Forum for Science, Industry and Business

Sponsored by:     3M 
Search our Site:

 

Astronomy Tunes Into Radio "Jupiter"

27.08.2012
"PIRATE BROADCASTER" ON JUPITER - RADIO EMISSIONS CONCEAL SURPRISE

The discovery of a new radio emission from Jupiter is among the highlights of a three-year Austrian Science Fund FWF project. This project actually investigated the planetary radio-frequency emissions of the Earth and Saturn - and a strange radio emission from the planet Jupiter was discovered.

Further results of the project, which has now been completed, included the identification of a new modulation in terrestrial radio emissions, as well as analysis of particular components of Saturn´s radio emissions. External reviewers assessed the project as outstanding in the closing evaluation.

The Earth is loud. Radio-loud. That is how objects causing measurable radio emissions are described in astronomy. The Earth itself is one as well, whose magnet field influences charged particles (electrons, protons, and ions) in a way that causes radio emissions. Indeed, other planets such as Saturn or Jupiter cause these emissions as well. Measuring them allows us to draw conclusions about planetary magnetic fields. A project of the Austrian Science Fund FWF, carried out in Graz at the Space Research Institute (IWF) of the Austrian Academy of Sciences, had just this goal.

TUNED IN
The team headed by Prof. Helmut O. Rucker, Deputy Director and Research Director at the IWF, wanted to analyse specific radio emissions of the Earth and Saturn in cooperation with colleagues from the US and France. And, with the help of radio data from NASA´s space probes Stereo-A and Stereo-B, they were successful at this - although a "jammer" had been broadcasting into their work. According to Prof. Rucker: "In the course of the analysis, my colleague, Dr. Mykhaylo Panchenko, discovered a strange radio emission that originated from Jupiter - one which actually would not have been part of our project. That this emission remained undiscovered, despite 50 years of observing Jovian radio emissions, was reason enough for us to get to the bottom of it."

The striking thing about the emission in the decametre region (wavelengths of about 10 metres) was especially its periodicity, that is, the change in its intensity. Up to now, there were two known periods for the decametre emission of Jupiter: one that resulted from the rotation of Jupiter running at 9 hours, 55 minutes, 29.7 seconds (System III), as well as a one further that can be traced back to the influence of Jupiter´s moon Io on the magnetic field (42.46 hours). The newly discovered component in the radio emissions, with a period of about 10.07 hours, lay approx. 1.5 percent higher than the one produced by Jupiter´s rotation. Dr. Panchenko comments: "Our further analyses suggest that the source of this new radio-frequency component co-rotates with Jupiter. We suspect that the source of the emission lies in the vicinity of the plasma torus fed by Jupiter´s moon Io." This is a donut-shaped region around Jupiter that lies at the elevation of Io´s orbital plane and has been formed by volcanic material from this moon interacting with Jupiter´s magnetic field. This hypothesis about the source and questions about how the radio impulses are created now need to be clarified in future projects.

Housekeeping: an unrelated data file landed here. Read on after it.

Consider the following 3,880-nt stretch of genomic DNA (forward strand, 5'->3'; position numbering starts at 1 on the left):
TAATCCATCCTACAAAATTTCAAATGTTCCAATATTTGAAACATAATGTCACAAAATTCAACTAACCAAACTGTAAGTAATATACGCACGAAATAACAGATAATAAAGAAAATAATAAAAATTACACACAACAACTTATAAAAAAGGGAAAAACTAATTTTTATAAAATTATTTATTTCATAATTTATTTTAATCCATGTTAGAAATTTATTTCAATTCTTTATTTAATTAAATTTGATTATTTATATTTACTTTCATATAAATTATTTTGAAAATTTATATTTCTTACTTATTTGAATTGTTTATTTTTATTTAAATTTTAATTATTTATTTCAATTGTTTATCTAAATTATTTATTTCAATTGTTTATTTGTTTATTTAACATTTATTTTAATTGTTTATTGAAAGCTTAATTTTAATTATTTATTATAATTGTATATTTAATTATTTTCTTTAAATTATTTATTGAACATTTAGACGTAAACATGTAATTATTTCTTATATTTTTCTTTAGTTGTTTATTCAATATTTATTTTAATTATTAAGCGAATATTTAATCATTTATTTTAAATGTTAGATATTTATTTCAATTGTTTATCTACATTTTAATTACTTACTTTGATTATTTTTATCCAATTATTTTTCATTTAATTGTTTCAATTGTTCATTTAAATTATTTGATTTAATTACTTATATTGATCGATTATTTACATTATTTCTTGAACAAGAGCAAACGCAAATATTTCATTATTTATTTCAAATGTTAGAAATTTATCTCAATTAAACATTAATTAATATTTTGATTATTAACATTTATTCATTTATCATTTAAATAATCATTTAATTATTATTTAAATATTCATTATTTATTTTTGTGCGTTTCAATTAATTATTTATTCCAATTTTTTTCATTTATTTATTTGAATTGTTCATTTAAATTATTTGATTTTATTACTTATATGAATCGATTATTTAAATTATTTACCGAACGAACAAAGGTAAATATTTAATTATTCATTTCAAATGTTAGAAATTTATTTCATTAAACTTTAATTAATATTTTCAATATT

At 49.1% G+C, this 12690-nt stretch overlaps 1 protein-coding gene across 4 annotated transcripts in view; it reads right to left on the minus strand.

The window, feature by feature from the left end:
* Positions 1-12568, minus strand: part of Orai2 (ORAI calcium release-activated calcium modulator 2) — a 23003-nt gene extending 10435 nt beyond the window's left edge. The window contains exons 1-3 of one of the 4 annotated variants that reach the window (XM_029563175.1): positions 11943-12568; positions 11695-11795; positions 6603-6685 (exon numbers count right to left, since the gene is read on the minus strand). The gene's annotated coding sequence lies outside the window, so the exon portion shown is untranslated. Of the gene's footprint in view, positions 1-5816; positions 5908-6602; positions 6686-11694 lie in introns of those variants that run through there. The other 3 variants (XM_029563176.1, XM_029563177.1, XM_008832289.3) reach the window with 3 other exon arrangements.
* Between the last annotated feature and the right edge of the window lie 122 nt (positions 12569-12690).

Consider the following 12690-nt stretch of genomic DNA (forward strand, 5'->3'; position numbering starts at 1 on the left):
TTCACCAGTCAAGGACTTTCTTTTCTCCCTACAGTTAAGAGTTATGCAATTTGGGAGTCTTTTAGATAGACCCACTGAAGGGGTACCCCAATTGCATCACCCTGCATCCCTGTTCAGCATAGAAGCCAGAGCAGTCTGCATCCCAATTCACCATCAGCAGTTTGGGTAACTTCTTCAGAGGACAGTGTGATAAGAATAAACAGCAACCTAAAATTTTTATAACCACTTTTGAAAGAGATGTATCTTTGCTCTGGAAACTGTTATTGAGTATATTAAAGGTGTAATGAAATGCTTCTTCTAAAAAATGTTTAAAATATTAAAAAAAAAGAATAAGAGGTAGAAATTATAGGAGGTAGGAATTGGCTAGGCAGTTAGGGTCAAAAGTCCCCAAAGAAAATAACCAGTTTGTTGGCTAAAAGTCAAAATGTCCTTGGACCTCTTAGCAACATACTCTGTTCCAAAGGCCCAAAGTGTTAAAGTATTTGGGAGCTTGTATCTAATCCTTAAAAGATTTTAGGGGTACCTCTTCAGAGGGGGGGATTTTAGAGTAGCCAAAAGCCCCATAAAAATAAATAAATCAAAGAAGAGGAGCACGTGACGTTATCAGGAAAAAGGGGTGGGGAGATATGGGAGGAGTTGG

PROJECTS & PRODUCTS
Published in Geophysical Research Letters, the work about the discovery of the radio emissions represented an unexpected spin-off product for the FWF project. However, important progress was also made on the radio emissions work actually planned for Earth and Saturn. A distinct diurnal modulation could be established through analysis of the Stereo-A and Stereo-B data for auroral radio emissions of Earth in the kilometre wavelength. In addition, in-flight calibration of the stereo antenna system based on specialised mathematical techniques proved successful. This facilitated an exact characterisation of the reception behaviour of this system. Additionally, accurate analyses of the modulations for Saturn´s kilometre-wavelength radio emissions were completed.

Prof. Rucker´s view on the extension of the project: "Basic research lives from the unexpected. Thanks to the flexibility of the FWF, it was possible for us to meet scientific surprise with solid data analysis." A fact that the project´s international evaluators appreciated, when they provided assessments of ´outstanding´ in the final report.

Original publication: New periodicity in Jovian decametric radio emission, M. Panchenko, H. O. Rucker, M. L. Kaiser, O. C. St. Cyr, J.-L. Bougeret, K. Goetz and S. D. Bale. Geophysical Research Letters, VOL. 37, L05106, DOI: 10. 1029/2010GL042488, 2010

Image and text available from Monday, 27 August 2012, at 09.00 CET at: